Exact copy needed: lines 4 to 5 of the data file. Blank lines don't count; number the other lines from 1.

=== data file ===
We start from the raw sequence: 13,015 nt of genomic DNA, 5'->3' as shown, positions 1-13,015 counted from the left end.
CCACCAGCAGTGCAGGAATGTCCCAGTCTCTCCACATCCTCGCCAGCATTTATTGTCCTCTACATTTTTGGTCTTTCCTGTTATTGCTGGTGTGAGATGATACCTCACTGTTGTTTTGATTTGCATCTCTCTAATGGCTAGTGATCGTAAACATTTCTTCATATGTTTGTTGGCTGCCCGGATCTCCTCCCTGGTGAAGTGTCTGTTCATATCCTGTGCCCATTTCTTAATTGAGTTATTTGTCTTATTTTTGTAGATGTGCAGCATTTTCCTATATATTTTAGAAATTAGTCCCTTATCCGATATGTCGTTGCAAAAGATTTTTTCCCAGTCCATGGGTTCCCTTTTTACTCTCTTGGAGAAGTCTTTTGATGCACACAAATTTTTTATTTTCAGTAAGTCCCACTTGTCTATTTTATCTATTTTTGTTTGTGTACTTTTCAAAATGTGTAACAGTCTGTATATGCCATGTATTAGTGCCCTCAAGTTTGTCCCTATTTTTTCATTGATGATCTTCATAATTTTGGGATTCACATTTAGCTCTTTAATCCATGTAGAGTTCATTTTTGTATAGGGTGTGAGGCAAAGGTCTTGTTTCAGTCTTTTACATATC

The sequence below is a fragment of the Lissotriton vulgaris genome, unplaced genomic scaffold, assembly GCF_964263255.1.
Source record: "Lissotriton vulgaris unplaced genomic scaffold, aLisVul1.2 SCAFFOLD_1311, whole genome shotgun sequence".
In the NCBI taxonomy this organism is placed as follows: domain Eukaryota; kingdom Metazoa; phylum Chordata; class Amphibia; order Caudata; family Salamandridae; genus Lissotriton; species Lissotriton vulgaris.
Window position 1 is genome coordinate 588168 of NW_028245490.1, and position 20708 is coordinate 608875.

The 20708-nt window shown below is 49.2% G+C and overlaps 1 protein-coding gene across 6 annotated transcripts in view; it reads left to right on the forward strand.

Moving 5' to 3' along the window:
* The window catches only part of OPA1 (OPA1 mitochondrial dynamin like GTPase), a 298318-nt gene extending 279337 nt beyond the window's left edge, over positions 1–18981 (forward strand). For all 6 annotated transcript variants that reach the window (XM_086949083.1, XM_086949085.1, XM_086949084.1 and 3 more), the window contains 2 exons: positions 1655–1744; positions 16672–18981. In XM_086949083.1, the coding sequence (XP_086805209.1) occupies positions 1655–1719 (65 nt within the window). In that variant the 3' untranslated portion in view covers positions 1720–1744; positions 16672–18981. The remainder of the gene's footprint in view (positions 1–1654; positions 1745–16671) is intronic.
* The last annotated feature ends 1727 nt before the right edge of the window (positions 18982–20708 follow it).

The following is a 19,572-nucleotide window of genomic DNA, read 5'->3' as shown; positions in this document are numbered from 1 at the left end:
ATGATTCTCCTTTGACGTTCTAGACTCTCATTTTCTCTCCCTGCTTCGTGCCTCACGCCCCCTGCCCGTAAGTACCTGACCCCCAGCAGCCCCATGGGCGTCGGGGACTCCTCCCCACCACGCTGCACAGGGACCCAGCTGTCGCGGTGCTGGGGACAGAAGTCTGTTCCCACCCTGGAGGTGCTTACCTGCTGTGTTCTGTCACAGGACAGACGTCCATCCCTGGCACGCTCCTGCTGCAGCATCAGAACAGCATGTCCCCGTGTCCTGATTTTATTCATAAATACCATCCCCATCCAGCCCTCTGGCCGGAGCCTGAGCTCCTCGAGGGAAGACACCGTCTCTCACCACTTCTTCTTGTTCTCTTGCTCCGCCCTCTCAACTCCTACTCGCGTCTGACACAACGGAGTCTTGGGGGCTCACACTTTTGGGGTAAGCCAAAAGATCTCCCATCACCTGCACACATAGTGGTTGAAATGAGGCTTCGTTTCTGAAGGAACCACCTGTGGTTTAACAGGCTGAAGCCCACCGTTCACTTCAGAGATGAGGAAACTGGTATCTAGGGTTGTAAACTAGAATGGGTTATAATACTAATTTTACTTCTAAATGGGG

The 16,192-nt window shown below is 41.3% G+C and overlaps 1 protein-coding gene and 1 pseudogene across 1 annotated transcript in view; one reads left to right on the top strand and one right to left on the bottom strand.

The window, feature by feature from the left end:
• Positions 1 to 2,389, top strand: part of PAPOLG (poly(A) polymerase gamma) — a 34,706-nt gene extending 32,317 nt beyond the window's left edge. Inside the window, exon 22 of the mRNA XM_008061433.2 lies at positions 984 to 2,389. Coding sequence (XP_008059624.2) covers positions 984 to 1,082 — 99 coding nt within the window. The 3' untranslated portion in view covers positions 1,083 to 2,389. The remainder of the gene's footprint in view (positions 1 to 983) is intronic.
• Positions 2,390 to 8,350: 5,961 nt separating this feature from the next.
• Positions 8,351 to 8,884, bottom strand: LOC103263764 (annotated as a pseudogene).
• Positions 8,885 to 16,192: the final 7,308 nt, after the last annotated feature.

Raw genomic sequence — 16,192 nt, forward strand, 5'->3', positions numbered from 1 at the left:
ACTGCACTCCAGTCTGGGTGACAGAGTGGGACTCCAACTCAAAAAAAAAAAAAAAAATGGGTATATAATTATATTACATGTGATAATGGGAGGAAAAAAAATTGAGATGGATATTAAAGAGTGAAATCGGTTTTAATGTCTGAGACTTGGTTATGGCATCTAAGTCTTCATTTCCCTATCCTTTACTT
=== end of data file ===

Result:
Source record: "Lissotriton vulgaris unplaced genomic scaffold, aLisVul1.2 SCAFFOLD_1311, whole genome shotgun sequence".
In the NCBI taxonomy this organism is placed as follows: domain Eukaryota; kingdom Metazoa; phylum Chordata; class Amphibia; order Caudata; family Salamandridae; genus Lissotriton; species Lissotriton vulgaris.